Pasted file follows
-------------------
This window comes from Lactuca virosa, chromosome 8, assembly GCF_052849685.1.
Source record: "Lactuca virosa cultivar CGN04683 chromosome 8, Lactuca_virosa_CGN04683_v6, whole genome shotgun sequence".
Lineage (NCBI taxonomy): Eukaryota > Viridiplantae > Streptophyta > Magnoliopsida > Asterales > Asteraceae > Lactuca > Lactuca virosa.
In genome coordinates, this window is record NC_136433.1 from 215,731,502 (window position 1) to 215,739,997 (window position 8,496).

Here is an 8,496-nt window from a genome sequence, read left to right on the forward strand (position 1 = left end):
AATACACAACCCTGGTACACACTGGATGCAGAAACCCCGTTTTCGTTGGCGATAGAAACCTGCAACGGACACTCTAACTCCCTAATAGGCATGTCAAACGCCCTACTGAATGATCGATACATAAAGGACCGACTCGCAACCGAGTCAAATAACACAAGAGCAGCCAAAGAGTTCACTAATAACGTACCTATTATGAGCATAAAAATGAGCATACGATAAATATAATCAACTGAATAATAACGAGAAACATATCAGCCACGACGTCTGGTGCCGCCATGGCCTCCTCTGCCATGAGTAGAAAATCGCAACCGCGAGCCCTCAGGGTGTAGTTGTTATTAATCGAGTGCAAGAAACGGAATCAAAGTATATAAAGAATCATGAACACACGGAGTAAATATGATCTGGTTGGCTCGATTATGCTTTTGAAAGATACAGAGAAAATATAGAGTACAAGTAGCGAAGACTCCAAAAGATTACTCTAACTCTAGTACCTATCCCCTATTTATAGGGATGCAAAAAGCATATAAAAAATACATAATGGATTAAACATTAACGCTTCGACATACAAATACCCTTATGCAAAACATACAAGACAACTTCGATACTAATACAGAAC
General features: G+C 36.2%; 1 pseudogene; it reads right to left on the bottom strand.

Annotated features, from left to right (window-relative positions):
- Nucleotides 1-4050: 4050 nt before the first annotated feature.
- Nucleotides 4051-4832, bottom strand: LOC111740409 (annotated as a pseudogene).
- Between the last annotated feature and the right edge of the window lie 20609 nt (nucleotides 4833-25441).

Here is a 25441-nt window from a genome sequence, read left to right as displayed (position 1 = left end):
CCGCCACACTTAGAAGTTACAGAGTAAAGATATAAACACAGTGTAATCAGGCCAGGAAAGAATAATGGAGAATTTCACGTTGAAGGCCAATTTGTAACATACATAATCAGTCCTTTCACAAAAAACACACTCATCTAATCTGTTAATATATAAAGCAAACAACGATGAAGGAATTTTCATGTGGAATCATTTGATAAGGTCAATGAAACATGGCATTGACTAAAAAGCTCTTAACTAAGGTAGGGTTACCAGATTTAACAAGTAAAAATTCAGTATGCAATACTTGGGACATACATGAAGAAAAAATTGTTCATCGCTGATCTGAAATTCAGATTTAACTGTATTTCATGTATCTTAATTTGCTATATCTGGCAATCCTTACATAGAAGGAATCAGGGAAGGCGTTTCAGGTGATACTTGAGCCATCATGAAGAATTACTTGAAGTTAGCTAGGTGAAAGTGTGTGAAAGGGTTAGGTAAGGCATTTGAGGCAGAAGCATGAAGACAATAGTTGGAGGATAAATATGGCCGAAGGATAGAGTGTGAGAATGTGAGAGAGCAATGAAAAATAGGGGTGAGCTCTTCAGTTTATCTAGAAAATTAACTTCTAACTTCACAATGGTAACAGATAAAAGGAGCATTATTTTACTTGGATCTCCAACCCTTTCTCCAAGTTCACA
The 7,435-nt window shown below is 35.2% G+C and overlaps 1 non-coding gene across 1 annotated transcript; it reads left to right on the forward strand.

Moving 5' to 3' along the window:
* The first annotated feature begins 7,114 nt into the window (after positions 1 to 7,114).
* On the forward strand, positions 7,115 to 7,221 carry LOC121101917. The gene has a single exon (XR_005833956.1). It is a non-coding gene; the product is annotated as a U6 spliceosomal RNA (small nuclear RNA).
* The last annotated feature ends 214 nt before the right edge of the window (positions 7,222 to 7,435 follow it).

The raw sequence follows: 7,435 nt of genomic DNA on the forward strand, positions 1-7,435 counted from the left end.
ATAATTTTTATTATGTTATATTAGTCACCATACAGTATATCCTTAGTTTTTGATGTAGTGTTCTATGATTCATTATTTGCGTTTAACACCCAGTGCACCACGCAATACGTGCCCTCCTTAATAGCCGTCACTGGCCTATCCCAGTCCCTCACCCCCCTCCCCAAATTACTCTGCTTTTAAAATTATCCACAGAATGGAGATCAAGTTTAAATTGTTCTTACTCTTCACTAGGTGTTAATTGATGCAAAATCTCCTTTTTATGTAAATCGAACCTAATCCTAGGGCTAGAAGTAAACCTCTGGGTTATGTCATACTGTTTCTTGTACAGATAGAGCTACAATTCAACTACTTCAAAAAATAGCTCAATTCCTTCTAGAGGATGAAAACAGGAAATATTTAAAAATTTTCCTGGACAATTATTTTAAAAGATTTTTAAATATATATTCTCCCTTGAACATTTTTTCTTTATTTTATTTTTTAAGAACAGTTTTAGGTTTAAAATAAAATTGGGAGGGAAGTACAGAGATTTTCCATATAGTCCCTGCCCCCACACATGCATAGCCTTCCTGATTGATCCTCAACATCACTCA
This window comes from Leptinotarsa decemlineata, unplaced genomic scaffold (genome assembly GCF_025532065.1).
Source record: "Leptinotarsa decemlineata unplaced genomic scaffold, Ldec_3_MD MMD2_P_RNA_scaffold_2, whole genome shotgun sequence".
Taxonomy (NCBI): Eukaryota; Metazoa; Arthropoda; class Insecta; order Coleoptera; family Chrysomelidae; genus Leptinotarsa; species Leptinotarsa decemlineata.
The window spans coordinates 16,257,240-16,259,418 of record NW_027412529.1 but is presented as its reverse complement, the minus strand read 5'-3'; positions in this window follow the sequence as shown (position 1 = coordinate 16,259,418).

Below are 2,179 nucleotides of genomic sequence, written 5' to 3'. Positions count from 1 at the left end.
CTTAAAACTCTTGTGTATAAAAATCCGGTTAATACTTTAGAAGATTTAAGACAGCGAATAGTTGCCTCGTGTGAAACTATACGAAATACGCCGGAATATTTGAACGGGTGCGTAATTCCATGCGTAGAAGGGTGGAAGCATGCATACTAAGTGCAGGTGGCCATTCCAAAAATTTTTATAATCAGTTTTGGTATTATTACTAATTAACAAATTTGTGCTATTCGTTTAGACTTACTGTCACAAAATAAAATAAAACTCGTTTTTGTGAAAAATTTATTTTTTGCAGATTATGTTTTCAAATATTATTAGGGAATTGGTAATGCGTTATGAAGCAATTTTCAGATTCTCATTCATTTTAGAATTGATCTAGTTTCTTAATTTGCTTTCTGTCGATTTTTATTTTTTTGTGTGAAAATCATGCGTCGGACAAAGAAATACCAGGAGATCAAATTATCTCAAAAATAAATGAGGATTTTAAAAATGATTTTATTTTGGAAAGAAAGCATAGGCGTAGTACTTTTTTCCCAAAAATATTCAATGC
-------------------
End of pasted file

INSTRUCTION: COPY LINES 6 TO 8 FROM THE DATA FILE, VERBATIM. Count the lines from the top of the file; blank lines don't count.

AATACACAACCCTGGTACACACTGGATGCAGAAACCCCGTTTTCGTTGGCGATAGAAACCTGCAACGGACACTCTAACTCCCTAATAGGCATGTCAAACGCCCTACTGAATGATCGATACATAAAGGACCGACTCGCAACCGAGTCAAATAACACAAGAGCAGCCAAAGAGTTCACTAATAACGTACCTATTATGAGCATAAAAATGAGCATACGATAAATATAATCAACTGAATAATAACGAGAAACATATCAGCCACGACGTCTGGTGCCGCCATGGCCTCCTCTGCCATGAGTAGAAAATCGCAACCGCGAGCCCTCAGGGTGTAGTTGTTATTAATCGAGTGCAAGAAACGGAATCAAAGTATATAAAGAATCATGAACACACGGAGTAAATATGATCTGGTTGGCTCGATTATGCTTTTGAAAGATACAGAGAAAATATAGAGTACAAGTAGCGAAGACTCCAAAAGATTACTCTAACTCTAGTACCTATCCCCTATTTATAGGGATGCAAAAAGCATATAAAAAATACATAATGGATTAAACATTAACGCTTCGACATACAAATACCCTTATGCAAAACATACAAGACAACTTCGATACTAATACAGAAC
General features: G+C 36.2%; 1 pseudogene; it reads right to left on the bottom strand.

Annotated features, from left to right (window-relative positions):